If you’ve been involved in a car accident and have considered hiring a legal representative, no doubt one of the first questions you’ve asked yourself is, “How much is this going to cost me?” While this question can’t be answered with 100% certainty (situations and locations may vary enough that these guidelines don’t apply in some instances) in most cases the answer falls somewhere along the lines of, “It depends on how much money you get to begin with.” This is because, in most cases, lawyers will charge what is called a contingency fee.
What is a contingency fee?
A contingency fee is a fee that is charged to the client only if money is actually won. So, if you go to trial and end up not winning your case for whatever reason, then in most situations you don’t have to pay your lawyer anything.
If you win, on the other hand, then your lawyer takes a percentage of however much you are awarded by the jury. The amount that a lawyer is allowed charge for a contingency fee can vary from state to state, but it typically falls somewhere between 25 to 40%. The usual fee is right around one-third, or 33%.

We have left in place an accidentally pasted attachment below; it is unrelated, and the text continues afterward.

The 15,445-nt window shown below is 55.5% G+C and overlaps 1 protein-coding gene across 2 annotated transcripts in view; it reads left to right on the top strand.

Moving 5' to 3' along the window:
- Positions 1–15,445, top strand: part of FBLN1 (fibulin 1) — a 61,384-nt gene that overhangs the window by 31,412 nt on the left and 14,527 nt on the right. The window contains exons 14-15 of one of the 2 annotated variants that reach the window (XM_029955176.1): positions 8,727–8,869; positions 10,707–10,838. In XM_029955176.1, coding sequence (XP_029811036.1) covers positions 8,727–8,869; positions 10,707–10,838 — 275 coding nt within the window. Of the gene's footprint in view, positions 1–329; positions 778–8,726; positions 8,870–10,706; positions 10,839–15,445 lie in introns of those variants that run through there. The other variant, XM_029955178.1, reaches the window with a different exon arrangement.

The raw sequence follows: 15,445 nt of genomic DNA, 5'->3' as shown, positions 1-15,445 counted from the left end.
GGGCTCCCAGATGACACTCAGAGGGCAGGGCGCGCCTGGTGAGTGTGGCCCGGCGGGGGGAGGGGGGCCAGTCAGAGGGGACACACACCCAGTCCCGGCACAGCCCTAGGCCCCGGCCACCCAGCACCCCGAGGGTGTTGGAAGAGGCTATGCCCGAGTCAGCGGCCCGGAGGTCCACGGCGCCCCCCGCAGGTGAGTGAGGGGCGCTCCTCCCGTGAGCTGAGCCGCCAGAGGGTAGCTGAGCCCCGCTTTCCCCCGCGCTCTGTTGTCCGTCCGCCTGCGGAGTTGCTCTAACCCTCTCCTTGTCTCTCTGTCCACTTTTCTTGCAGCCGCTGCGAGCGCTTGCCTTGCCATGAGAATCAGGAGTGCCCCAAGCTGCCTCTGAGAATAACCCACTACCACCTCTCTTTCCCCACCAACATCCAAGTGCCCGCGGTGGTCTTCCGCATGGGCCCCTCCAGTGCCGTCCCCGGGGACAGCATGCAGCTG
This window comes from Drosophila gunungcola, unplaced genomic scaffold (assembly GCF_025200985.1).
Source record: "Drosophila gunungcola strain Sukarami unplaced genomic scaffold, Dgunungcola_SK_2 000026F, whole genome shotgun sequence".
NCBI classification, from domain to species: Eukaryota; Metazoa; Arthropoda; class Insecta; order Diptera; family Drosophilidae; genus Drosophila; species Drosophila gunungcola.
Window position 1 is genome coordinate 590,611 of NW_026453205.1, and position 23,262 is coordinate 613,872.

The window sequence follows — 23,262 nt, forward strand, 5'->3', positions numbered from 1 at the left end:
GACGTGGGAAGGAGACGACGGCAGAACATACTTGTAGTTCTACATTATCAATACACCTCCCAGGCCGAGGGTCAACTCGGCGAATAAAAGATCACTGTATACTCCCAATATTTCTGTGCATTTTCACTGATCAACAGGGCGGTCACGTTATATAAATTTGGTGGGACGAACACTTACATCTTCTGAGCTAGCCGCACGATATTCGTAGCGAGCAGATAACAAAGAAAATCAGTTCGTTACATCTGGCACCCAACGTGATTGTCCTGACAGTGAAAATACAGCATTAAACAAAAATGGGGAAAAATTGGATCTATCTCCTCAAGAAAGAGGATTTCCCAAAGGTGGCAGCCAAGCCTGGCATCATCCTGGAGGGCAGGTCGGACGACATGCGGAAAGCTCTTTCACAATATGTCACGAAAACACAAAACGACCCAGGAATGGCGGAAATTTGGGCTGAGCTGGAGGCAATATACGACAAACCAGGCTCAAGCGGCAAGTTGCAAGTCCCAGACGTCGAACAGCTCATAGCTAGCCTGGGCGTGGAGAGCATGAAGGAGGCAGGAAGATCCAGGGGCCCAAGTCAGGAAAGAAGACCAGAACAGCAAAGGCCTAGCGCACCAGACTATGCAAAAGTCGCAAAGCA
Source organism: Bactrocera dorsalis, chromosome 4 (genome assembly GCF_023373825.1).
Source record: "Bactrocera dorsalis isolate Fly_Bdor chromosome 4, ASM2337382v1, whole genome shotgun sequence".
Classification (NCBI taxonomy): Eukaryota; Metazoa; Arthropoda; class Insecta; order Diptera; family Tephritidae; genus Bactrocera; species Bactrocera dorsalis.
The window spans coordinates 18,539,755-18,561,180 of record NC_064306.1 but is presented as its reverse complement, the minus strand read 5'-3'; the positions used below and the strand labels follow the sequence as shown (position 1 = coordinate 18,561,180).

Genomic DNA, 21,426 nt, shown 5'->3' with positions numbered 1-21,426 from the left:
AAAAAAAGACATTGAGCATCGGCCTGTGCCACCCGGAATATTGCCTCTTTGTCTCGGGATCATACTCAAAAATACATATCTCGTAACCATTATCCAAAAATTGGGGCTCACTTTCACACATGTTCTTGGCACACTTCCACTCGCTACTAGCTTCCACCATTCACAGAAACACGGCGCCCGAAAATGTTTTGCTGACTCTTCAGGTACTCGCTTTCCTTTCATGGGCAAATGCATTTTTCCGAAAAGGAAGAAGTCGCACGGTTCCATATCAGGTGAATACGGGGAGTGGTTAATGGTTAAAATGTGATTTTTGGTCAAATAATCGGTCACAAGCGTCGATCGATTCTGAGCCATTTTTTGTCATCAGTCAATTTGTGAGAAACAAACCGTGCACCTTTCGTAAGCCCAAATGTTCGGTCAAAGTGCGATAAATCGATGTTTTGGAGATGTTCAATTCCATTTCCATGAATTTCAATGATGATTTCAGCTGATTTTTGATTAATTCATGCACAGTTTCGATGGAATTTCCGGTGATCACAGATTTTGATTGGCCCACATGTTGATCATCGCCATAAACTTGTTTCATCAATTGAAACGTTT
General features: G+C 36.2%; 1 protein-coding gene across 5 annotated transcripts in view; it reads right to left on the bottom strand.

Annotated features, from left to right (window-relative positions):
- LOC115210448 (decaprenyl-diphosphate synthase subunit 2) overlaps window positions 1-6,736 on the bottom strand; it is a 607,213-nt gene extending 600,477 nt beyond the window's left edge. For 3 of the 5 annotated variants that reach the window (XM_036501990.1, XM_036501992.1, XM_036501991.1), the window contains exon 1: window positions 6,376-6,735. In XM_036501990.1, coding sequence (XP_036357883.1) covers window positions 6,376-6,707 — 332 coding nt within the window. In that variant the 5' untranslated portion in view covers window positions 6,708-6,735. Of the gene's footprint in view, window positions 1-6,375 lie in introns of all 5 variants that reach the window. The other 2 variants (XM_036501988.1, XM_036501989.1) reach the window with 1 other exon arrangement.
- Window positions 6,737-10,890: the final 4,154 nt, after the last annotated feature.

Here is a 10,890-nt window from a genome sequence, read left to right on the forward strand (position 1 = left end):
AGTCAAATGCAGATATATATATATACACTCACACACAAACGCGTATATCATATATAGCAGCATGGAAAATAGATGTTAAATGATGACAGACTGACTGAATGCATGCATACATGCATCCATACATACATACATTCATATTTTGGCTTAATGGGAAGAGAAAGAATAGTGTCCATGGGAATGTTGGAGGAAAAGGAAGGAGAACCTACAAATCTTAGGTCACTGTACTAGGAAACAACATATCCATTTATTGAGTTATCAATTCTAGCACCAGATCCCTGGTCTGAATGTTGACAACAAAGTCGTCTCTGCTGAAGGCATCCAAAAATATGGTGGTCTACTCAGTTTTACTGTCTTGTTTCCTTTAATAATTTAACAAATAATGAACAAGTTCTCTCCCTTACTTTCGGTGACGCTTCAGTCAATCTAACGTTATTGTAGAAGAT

Of course, this is a number that is subject to change. For example, the actual amount of the fee might change depending on whether a case actually goes to trial. If, for example, the other party decides they would rather settle out of court, then the allowable contingency fee might decrease a little, since the full extent of your lawyer’s services were not needed. However, if the case ends up going to trial, then that percentage may also increase.
What other fees might get charged?
In some instances, a lawyer might also charge a small retainer fee — a small amount of money paid upfront. In these circumstances, the retainer fee is usually rolled into the final contingency fee (so, for example, if you pay your lawyer $1,000 up front, and then win $100,000 in a case, the fee that goes to the lawyer — $33,000, maybe — will already include your initial $1,000, so you don’t end up paying more than you should).
In all cases, though — and this is the most important thing — fees are typically negotiable and should be discussed up front. Don’t wait until halfway through your trial preparation before you decide you’re not willing to pay what is being asked. Save everyone time and hassle and be honest with each other about what is expected. That way, you can get the unpleasant discussions about money out of the way early, and focus on winning your case.